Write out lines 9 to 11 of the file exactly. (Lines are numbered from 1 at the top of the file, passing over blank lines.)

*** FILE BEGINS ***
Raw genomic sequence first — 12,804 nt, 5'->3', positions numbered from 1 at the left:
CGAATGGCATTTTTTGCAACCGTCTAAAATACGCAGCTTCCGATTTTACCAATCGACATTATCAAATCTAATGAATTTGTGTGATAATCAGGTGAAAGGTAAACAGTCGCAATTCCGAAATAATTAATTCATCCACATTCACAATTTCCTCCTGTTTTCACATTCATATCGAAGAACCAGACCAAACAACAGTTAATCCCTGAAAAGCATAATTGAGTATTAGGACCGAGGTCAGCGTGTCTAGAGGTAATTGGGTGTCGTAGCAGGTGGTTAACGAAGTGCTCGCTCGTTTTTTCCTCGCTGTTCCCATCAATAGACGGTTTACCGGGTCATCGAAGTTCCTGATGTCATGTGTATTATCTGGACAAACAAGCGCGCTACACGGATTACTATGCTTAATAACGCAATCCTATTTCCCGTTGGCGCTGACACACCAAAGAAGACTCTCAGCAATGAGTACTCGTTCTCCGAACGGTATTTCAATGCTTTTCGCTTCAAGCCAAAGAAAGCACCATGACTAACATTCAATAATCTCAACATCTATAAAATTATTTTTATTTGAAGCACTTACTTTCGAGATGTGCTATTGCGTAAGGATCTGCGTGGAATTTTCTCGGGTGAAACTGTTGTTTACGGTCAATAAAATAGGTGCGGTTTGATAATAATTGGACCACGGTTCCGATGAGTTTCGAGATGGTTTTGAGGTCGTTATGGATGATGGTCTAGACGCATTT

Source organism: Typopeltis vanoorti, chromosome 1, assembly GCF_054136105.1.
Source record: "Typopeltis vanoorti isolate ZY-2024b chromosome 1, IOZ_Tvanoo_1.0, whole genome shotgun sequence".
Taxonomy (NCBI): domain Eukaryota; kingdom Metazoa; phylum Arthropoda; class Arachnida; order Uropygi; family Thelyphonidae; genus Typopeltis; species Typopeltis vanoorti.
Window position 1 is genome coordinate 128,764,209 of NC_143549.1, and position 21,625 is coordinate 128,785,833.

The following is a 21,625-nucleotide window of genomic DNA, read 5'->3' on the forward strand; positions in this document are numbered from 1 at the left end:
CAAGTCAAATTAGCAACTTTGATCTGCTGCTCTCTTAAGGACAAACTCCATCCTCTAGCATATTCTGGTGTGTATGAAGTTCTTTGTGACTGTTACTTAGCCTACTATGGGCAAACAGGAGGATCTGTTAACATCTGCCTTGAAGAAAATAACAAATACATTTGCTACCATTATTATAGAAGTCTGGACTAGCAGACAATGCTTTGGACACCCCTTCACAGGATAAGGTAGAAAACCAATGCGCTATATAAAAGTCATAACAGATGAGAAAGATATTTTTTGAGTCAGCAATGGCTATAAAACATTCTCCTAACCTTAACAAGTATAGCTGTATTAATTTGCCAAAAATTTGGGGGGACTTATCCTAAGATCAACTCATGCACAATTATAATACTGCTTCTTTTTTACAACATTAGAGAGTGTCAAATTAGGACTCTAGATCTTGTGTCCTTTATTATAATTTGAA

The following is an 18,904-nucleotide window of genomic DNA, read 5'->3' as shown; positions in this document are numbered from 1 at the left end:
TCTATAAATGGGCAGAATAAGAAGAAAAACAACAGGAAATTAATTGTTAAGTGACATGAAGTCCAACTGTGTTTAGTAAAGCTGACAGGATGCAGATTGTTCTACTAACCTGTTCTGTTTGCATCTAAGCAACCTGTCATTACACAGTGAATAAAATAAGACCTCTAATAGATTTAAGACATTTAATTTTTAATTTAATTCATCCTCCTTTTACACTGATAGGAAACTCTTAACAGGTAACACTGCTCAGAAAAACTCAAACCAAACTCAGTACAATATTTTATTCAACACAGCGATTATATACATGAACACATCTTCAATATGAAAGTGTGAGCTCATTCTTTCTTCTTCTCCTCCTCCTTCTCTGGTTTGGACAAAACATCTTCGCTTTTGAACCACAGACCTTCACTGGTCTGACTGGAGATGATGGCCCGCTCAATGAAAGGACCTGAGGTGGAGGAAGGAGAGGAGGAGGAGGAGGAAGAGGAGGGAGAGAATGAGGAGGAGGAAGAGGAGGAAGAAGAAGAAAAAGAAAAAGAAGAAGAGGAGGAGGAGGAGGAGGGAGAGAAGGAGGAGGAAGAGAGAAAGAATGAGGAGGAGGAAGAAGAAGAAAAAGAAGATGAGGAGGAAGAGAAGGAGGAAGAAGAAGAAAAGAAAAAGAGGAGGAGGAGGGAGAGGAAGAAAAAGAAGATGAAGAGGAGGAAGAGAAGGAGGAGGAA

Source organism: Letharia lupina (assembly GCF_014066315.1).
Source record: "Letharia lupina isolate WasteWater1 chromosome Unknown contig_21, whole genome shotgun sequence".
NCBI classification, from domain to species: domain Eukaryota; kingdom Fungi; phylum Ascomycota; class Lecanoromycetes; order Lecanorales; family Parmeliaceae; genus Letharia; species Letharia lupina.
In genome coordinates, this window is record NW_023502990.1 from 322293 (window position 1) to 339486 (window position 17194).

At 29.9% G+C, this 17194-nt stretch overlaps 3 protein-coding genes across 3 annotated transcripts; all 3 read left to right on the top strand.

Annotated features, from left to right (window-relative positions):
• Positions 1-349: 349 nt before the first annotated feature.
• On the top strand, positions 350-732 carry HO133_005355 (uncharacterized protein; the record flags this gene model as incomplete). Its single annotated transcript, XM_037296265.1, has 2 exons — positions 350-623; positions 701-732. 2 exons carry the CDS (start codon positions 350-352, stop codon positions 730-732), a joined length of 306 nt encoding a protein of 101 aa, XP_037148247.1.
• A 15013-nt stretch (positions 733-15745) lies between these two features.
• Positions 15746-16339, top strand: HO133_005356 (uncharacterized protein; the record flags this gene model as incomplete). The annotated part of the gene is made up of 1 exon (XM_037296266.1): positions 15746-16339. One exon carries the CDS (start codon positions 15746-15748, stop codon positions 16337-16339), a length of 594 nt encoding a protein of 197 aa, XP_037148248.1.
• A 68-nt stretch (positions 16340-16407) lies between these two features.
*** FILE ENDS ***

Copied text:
The following is an 18,904-nucleotide window of genomic DNA, read 5'->3' as shown; positions in this document are numbered from 1 at the left end:
TCTATAAATGGGCAGAATAAGAAGAAAAACAACAGGAAATTAATTGTTAAGTGACATGAAGTCCAACTGTGTTTAGTAAAGCTGACAGGATGCAGATTGTTCTACTAACCTGTTCTGTTTGCATCTAAGCAACCTGTCATTACACAGTGAATAAAATAAGACCTCTAATAGATTTAAGACATTTAATTTTTAATTTAATTCATCCTCCTTTTACACTGATAGGAAACTCTTAACAGGTAACACTGCTCAGAAAAACTCAAACCAAACTCAGTACAATATTTTATTCAACACAGCGATTATATACATGAACACATCTTCAATATGAAAGTGTGAGCTCATTCTTTCTTCTTCTCCTCCTCCTTCTCTGGTTTGGACAAAACATCTTCGCTTTTGAACCACAGACCTTCACTGGTCTGACTGGAGATGATGGCCCGCTCAATGAAAGGACCTGAGGTGGAGGAAGGAGAGGAGGAGGAGGAGGAAGAGGAGGGAGAGAATGAGGAGGAGGAAGAGGAGGAAGAAGAAGAAAAAGAAAAAGAAGAAGAGGAGGAGGAGGAGGAGGGAGAGAAGGAGGAGGAAGAGAGAAAGAATGAGGAGGAGGAAGAAGAAGAAAAAGAAGATGAGGAGGAAGAGAAGGAGGAAGAAGAAGAAAAGAAAAAGAGGAGGAGGAGGGAGAGGAAGAAAAAGAAGATGAAGAGGAGGAAGAGAAGGAGGAGGAA

Source organism: Letharia lupina (assembly GCF_014066315.1).